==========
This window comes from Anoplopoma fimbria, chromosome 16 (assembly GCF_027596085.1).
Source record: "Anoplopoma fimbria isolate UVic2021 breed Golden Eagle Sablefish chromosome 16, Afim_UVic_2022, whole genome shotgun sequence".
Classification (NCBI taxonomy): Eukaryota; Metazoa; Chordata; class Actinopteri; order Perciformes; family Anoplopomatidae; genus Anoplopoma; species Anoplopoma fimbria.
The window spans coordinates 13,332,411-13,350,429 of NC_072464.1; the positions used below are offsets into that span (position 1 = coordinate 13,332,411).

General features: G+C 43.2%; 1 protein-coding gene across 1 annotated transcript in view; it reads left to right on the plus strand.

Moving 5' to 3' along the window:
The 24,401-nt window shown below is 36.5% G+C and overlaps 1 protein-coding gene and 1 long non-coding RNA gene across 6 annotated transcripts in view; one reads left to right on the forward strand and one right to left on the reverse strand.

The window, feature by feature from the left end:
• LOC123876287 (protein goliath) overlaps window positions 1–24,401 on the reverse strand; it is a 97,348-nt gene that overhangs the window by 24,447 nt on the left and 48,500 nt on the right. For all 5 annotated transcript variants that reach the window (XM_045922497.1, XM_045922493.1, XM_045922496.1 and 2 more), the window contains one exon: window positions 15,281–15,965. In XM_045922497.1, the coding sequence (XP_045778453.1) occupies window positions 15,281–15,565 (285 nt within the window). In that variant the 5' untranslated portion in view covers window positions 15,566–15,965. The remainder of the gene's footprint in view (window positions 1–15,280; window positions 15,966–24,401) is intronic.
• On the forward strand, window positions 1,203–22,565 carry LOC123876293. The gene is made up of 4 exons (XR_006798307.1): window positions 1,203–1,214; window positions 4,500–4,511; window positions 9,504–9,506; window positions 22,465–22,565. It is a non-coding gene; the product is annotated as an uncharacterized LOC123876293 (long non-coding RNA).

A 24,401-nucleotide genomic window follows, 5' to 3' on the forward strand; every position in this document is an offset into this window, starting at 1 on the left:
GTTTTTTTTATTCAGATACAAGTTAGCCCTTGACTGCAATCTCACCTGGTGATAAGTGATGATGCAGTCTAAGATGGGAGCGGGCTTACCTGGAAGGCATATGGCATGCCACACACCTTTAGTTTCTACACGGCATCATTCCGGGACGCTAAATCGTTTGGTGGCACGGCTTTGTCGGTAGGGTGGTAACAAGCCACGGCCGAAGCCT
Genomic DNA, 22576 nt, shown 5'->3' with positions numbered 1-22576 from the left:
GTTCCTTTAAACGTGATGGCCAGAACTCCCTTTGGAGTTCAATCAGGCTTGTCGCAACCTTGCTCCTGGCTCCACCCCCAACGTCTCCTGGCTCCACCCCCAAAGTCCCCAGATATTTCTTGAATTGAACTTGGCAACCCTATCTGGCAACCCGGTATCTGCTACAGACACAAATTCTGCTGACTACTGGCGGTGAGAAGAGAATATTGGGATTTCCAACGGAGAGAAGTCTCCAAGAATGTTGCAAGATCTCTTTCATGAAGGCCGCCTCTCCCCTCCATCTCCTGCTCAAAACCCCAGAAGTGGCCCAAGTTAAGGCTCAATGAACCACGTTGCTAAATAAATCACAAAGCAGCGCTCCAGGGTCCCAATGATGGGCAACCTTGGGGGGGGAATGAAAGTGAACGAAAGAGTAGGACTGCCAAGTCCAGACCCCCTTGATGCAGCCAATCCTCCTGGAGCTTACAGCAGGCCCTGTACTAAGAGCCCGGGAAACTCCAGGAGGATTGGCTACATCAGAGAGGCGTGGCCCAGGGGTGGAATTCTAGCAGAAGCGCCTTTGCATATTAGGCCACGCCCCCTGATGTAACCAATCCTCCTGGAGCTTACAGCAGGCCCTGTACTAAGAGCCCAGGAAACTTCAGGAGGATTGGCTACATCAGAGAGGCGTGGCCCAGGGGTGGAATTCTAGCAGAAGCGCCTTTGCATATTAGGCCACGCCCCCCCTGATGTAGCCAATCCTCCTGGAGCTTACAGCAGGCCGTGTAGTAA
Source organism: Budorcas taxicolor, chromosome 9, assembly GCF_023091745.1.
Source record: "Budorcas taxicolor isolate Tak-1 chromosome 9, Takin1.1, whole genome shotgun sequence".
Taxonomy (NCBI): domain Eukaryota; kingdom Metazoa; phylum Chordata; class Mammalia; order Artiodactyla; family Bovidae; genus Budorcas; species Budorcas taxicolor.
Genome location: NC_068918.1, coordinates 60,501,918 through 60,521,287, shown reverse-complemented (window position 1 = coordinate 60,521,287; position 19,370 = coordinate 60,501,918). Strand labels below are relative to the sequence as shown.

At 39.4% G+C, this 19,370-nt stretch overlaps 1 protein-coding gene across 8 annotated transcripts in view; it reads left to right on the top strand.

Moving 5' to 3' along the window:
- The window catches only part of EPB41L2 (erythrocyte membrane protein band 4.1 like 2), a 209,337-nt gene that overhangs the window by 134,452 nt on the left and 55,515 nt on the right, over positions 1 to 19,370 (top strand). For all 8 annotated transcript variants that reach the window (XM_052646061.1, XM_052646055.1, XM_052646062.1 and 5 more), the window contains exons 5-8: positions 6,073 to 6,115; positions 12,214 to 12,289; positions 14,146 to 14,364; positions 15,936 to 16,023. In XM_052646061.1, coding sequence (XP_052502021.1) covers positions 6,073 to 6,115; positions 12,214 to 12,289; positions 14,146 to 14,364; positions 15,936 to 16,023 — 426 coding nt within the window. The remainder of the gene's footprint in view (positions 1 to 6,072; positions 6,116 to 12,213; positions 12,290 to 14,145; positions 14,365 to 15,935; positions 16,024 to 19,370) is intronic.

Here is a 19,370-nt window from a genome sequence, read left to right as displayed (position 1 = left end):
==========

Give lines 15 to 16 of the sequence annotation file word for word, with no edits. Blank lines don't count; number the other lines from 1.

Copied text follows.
Source organism: Budorcas taxicolor, chromosome 9, assembly GCF_023091745.1.
Source record: "Budorcas taxicolor isolate Tak-1 chromosome 9, Takin1.1, whole genome shotgun sequence".